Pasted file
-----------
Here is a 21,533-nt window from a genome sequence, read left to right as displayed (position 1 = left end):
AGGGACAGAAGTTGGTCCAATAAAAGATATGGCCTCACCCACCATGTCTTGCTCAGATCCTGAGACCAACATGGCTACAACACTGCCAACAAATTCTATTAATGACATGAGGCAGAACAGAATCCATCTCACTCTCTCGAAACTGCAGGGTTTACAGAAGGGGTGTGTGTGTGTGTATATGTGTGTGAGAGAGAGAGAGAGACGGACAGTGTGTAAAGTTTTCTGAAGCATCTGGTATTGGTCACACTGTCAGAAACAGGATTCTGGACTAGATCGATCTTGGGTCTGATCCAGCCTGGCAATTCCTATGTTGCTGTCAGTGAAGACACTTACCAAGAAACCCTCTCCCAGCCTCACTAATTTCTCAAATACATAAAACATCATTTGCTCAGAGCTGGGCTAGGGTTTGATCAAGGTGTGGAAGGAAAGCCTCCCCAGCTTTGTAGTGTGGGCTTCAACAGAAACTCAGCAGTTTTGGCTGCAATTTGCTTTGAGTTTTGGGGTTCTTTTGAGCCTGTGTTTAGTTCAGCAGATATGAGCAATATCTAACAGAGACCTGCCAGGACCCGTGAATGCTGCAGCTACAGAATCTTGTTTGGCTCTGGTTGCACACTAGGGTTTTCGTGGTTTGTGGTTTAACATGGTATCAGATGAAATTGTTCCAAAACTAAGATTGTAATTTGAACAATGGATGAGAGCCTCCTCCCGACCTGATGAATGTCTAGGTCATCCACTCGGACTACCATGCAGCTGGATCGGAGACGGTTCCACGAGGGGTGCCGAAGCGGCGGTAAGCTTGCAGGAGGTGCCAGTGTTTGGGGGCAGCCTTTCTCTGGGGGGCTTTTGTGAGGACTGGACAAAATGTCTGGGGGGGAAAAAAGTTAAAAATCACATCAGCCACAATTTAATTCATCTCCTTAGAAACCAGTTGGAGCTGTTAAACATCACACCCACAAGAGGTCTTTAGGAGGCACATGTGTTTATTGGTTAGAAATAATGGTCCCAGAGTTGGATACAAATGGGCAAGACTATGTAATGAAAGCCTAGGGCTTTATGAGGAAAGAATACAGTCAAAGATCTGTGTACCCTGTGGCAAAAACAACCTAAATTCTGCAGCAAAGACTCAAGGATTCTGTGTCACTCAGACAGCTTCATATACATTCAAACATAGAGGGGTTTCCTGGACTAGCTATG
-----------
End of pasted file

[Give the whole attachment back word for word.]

Here is a 21,533-nt window from a genome sequence, read left to right as displayed (position 1 = left end):
AGGGACAGAAGTTGGTCCAATAAAAGATATGGCCTCACCCACCATGTCTTGCTCAGATCCTGAGACCAACATGGCTACAACACTGCCAACAAATTCTATTAATGACATGAGGCAGAACAGAATCCATCTCACTCTCTCGAAACTGCAGGGTTTACAGAAGGGGTGTGTGTGTGTGTATATGTGTGTGAGAGAGAGAGAGAGACGGACAGTGTGTAAAGTTTTCTGAAGCATCTGGTATTGGTCACACTGTCAGAAACAGGATTCTGGACTAGATCGATCTTGGGTCTGATCCAGCCTGGCAATTCCTATGTTGCTGTCAGTGAAGACACTTACCAAGAAACCCTCTCCCAGCCTCACTAATTTCTCAAATACATAAAACATCATTTGCTCAGAGCTGGGCTAGGGTTTGATCAAGGTGTGGAAGGAAAGCCTCCCCAGCTTTGTAGTGTGGGCTTCAACAGAAACTCAGCAGTTTTGGCTGCAATTTGCTTTGAGTTTTGGGGTTCTTTTGAGCCTGTGTTTAGTTCAGCAGATATGAGCAATATCTAACAGAGACCTGCCAGGACCCGTGAATGCTGCAGCTACAGAATCTTGTTTGGCTCTGGTTGCACACTAGGGTTTTCGTGGTTTGTGGTTTAACATGGTATCAGATGAAATTGTTCCAAAACTAAGATTGTAATTTGAACAATGGATGAGAGCCTCCTCCCGACCTGATGAATGTCTAGGTCATCCACTCGGACTACCATGCAGCTGGATCGGAGACGGTTCCACGAGGGGTGCCGAAGCGGCGGTAAGCTTGCAGGAGGTGCCAGTGTTTGGGGGCAGCCTTTCTCTGGGGGGCTTTTGTGAGGACTGGACAAAATGTCTGGGGGGGAAAAAAGTTAAAAATCACATCAGCCACAATTTAATTCATCTCCTTAGAAACCAGTTGGAGCTGTTAAACATCACACCCACAAGAGGTCTTTAGGAGGCACATGTGTTTATTGGTTAGAAATAATGGTCCCAGAGTTGGATACAAATGGGCAAGACTATGTAATGAAAGCCTAGGGCTTTATGAGGAAAGAATACAGTCAAAGATCTGTGTACCCTGTGGCAAAAACAACCTAAATTCTGCAGCAAAGACTCAAGGATTCTGTGTCACTCAGACAGCTTCATATACATTCAAACATAGAGGGGTTTCCTGGACTAGCTATG